Dear Marie Clay (part 3)

When I read picture books with little ones, I always do a picture walk. We talk about what we see. I give them words that match the pictures. I ask what that word is in their language. I want to know what they notice and what they don’t. I might not point out everything because I want them to make their own discoveries, but I do give them some tools to make the text accessible to them.

That seems to be what your directions for Running Records tell me to do. You never said that Running Records should be done on a cold read.

Would it shock you to hear that when we do Running Records for benchmarking or progress monitoring (I’ll leave that description for another post, but if you are truly curious and can’t wait, click here), we cannot assist our students with a picture walk?

We can walk them through a level A book, but not books leveled B or above. We are directed to hand the book to the student and advise them to look at the pictures.

No vocabulary support. No extra noticing. Nothing.

We are disrespecting our little readers. We are hanging them out to dry.

When a student is reading a Level A, B or C book (and often other levels), they are using strategies to help them figure out the words and often the strategies have little to do with phonics and phonemic awareness. They might use picture clues (oh, that’s a picture of a giraffe, so one of these words must be giraffe) or schema (I’ve been to a zoo and I know that giraffes are tall and have skinny, long necks. That word probably is giraffe).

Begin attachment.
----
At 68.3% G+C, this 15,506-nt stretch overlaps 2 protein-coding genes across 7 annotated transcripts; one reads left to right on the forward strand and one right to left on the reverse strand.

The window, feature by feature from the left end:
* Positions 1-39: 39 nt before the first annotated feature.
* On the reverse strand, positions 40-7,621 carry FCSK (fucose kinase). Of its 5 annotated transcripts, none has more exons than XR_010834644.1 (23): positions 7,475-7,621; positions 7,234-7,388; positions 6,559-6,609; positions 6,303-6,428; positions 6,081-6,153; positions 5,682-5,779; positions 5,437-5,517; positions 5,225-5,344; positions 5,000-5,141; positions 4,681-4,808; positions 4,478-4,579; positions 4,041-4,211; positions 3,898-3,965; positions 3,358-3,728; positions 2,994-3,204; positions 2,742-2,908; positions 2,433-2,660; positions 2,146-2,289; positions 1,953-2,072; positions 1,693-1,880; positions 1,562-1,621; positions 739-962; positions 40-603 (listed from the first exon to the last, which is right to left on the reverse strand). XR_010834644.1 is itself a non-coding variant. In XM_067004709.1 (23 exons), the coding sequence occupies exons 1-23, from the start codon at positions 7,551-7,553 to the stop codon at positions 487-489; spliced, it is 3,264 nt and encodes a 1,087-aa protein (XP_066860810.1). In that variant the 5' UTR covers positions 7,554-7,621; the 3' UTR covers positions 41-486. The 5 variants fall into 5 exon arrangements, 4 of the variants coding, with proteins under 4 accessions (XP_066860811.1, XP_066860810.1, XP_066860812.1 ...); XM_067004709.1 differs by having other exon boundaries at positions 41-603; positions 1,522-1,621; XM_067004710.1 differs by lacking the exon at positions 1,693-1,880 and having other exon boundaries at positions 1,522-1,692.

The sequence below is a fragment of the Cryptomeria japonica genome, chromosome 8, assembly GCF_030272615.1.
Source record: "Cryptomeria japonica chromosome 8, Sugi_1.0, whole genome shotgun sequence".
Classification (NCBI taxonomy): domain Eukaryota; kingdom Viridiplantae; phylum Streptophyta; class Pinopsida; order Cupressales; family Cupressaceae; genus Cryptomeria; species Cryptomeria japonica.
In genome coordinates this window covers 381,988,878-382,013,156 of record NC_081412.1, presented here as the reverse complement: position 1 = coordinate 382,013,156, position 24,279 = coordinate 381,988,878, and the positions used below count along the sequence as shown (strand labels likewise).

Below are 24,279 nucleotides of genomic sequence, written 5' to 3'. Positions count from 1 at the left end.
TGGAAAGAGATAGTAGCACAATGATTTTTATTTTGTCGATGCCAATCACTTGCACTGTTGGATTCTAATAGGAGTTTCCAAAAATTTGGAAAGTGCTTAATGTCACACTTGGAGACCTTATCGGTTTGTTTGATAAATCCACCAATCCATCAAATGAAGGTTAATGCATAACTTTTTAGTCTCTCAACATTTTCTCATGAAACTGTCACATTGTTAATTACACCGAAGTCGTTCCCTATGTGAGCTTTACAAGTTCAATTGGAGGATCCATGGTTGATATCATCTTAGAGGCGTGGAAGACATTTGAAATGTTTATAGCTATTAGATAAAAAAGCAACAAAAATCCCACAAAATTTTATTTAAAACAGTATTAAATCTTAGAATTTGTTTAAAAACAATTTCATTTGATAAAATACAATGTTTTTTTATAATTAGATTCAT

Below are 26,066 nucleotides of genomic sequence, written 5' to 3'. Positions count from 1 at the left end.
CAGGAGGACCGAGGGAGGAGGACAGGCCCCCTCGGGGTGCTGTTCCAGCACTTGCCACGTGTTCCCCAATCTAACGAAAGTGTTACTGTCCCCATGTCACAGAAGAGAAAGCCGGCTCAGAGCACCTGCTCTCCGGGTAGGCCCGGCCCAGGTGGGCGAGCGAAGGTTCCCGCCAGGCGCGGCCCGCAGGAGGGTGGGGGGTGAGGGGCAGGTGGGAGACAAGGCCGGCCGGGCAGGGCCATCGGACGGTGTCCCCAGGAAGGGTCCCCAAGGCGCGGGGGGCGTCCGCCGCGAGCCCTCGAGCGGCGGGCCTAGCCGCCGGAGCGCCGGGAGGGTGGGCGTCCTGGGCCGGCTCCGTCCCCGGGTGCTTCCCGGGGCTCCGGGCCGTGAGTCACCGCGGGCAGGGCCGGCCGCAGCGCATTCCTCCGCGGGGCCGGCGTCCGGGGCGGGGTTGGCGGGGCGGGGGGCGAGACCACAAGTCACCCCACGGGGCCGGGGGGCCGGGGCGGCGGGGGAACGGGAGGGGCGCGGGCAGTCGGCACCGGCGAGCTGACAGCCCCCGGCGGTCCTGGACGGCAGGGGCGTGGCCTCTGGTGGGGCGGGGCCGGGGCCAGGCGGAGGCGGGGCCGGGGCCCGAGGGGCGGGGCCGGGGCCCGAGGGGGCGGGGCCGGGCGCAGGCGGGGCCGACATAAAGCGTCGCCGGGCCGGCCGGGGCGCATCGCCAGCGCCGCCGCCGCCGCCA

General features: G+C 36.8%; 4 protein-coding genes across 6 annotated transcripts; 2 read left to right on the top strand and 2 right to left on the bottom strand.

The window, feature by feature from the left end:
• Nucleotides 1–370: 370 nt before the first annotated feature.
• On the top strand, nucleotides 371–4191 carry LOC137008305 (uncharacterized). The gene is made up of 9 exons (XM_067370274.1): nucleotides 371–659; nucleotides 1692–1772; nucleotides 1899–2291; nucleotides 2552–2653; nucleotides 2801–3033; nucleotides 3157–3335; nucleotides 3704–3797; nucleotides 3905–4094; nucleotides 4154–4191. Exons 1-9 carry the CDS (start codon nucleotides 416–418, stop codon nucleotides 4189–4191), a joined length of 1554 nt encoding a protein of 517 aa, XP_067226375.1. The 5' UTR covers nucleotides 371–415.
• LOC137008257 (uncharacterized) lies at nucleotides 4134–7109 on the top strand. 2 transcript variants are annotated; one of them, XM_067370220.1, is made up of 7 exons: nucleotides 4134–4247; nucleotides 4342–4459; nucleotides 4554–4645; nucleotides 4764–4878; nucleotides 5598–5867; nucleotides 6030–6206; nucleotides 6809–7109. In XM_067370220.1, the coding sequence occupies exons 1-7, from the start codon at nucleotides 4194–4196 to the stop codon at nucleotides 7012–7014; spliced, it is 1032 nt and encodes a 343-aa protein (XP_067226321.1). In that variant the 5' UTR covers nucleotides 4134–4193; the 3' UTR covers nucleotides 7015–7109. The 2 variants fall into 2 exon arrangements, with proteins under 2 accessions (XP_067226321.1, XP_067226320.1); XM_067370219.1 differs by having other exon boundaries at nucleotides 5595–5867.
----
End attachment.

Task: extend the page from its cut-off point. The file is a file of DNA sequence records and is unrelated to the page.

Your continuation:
My own kinders haven’t yet learned that the letter G sometimes makes the same sound that the letter J makes. And many of them have never seen either a goat or a giraffe. Or they might know that in Spanish, that animal in the picture is called a jirafa, and unlike some people reading this post, they know that jirafa starts with the same sound as hat.

So when they see a picture of a giraffe, they might read the sentence below the picture

I see a giraffe.


I see a goat.


I see a jirafa.


I see… ummm…

Each one is an error that will pull down the results of their “test.”

Each one says something different about their reading behaviors and THAT was most important thing for you.

But, oh, yeah, we’re not looking at reading behaviors. We’re looking at levels. And teacher efficacy.

Oh, Marie. Your brilliant way of helping us pay attention to our students’ reading behaviors has been reduced to this.


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